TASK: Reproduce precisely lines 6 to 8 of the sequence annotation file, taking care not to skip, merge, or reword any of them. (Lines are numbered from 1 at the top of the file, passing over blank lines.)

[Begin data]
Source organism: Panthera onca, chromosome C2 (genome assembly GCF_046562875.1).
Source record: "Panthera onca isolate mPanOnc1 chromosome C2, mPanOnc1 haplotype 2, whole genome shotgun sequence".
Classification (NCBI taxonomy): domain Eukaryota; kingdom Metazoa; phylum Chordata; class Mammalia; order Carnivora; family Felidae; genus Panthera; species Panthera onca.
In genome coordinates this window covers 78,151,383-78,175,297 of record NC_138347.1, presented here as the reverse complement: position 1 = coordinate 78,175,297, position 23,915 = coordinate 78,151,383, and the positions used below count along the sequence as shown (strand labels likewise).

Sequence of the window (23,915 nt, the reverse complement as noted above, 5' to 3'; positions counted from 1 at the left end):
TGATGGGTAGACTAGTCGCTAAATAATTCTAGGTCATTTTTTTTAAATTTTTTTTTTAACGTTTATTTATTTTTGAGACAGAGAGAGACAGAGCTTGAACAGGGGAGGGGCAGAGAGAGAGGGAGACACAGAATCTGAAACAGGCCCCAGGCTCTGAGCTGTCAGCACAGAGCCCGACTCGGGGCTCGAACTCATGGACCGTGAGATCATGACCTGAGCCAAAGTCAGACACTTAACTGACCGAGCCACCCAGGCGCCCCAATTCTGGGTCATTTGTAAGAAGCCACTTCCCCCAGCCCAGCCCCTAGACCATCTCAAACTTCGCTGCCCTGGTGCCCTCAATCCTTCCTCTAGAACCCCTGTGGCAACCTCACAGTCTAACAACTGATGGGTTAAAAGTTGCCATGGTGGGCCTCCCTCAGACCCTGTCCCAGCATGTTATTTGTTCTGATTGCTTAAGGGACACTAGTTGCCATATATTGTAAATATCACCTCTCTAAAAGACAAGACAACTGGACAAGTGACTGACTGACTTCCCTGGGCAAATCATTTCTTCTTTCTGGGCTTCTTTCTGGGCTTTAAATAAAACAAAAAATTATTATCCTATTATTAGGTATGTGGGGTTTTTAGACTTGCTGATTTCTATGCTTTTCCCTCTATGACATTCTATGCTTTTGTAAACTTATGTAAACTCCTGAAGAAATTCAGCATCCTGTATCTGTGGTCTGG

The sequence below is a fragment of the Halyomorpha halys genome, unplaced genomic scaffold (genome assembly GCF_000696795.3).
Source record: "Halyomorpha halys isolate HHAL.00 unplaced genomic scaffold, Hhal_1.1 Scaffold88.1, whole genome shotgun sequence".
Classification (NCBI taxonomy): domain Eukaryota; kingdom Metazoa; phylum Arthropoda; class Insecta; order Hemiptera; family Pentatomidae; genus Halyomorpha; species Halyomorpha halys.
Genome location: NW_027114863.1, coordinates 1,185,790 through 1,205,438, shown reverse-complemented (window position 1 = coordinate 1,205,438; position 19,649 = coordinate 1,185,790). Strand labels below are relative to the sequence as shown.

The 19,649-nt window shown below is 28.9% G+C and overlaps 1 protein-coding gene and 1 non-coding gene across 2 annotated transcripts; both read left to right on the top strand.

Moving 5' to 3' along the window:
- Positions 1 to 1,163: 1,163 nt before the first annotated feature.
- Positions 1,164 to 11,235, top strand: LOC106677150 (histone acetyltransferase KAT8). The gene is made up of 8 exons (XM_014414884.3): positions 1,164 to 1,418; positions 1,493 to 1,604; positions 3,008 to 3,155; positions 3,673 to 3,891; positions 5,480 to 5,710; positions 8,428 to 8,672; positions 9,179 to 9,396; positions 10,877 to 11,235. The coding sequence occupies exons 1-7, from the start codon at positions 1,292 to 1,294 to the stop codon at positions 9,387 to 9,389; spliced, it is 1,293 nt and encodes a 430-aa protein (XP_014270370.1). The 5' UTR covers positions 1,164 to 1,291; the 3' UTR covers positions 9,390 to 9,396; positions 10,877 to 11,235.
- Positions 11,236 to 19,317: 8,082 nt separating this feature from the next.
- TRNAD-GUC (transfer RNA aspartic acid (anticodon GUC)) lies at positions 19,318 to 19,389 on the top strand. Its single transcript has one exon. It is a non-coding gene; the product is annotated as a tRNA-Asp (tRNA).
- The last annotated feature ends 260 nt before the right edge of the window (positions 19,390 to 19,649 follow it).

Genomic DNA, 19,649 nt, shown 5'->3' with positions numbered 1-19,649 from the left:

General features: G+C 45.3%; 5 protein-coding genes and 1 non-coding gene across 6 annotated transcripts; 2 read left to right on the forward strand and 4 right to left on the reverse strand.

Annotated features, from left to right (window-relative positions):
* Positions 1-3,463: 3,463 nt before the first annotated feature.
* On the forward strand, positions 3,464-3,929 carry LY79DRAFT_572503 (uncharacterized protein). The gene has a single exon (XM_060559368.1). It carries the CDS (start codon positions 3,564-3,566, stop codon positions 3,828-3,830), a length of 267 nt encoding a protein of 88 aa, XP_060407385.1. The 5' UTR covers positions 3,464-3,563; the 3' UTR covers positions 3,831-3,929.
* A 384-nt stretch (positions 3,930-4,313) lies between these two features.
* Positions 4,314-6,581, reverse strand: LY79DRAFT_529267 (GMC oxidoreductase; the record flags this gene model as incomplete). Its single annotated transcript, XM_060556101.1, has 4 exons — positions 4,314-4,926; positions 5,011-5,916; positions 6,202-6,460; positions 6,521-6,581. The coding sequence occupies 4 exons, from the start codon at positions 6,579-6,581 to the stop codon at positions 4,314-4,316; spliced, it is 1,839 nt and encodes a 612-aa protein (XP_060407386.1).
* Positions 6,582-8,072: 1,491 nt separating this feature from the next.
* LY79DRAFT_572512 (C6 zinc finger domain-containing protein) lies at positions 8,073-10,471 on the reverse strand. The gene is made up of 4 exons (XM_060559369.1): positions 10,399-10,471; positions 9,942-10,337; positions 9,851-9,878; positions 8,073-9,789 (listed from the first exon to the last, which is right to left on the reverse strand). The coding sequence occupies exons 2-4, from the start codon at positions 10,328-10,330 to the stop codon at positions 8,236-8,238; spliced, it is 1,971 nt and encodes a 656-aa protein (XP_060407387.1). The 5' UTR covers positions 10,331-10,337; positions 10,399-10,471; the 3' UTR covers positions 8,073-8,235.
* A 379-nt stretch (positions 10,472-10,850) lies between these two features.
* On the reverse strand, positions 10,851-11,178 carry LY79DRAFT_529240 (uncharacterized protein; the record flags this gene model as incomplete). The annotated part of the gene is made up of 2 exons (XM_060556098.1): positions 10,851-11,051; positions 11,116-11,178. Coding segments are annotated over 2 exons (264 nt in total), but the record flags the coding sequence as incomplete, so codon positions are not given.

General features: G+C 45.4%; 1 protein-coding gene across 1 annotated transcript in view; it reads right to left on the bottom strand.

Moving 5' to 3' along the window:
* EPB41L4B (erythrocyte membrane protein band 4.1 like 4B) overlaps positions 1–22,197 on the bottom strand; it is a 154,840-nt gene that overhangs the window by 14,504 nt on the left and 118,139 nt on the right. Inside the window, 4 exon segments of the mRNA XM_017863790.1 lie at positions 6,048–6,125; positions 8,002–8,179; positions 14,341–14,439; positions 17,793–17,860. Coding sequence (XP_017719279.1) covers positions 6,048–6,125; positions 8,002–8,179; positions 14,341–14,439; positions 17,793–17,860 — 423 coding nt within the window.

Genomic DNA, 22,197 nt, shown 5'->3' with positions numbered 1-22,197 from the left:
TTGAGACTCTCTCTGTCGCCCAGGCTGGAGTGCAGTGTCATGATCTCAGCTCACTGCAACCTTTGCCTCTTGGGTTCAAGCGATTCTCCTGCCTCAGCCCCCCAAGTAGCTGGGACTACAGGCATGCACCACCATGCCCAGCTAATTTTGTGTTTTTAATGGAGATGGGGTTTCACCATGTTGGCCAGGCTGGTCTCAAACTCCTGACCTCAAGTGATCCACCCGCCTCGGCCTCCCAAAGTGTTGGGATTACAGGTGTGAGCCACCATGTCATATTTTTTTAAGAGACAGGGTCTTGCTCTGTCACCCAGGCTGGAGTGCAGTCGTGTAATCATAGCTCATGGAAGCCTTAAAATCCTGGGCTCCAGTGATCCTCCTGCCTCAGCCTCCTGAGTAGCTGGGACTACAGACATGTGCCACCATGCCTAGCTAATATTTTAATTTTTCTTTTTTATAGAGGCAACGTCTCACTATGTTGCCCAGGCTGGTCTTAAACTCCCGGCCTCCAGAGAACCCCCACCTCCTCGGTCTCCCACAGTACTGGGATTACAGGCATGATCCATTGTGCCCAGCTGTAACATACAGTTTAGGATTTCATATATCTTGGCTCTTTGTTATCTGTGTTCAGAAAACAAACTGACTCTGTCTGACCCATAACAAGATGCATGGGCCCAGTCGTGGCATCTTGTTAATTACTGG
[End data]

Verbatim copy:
TGATGGGTAGACTAGTCGCTAAATAATTCTAGGTCATTTTTTTTAAATTTTTTTTTTAACGTTTATTTATTTTTGAGACAGAGAGAGACAGAGCTTGAACAGGGGAGGGGCAGAGAGAGAGGGAGACACAGAATCTGAAACAGGCCCCAGGCTCTGAGCTGTCAGCACAGAGCCCGACTCGGGGCTCGAACTCATGGACCGTGAGATCATGACCTGAGCCAAAGTCAGACACTTAACTGACCGAGCCACCCAGGCGCCCCAATTCTGGGTCATTTGTAAGAAGCCACTTCCCCCAGCCCAGCCCCTAGACCATCTCAAACTTCGCTGCCCTGGTGCCCTCAATCCTTCCTCTAGAACCCCTGTGGCAACCTCACAGTCTAACAACTGATGGGTTAAAAGTTGCCATGGTGGGCCTCCCTCAGACCCTGTCCCAGCATGTTATTTGTTCTGATTGCTTAAGGGACACTAGTTGCCATATATTGTAAATATCACCTCTCTAAAAGACAAGACAACTGGACAAGTGACTGACTGACTTCCCTGGGCAAATCATTTCTTCTTTCTGGGCTTCTTTCTGGGCTTTAAATAAAACAAAAAATTATTATCCTATTATTAGGTATGTGGGGTTTTTAGACTTGCTGATTTCTATGCTTTTCCCTCTATGACATTCTATGCTTTTGTAAACTTATGTAAACTCCTGAAGAAATTCAGCATCCTGTATCTGTGGTCTGG

The sequence below is a fragment of the Halyomorpha halys genome, unplaced genomic scaffold (genome assembly GCF_000696795.3).
Source record: "Halyomorpha halys isolate HHAL.00 unplaced genomic scaffold, Hhal_1.1 Scaffold88.1, whole genome shotgun sequence".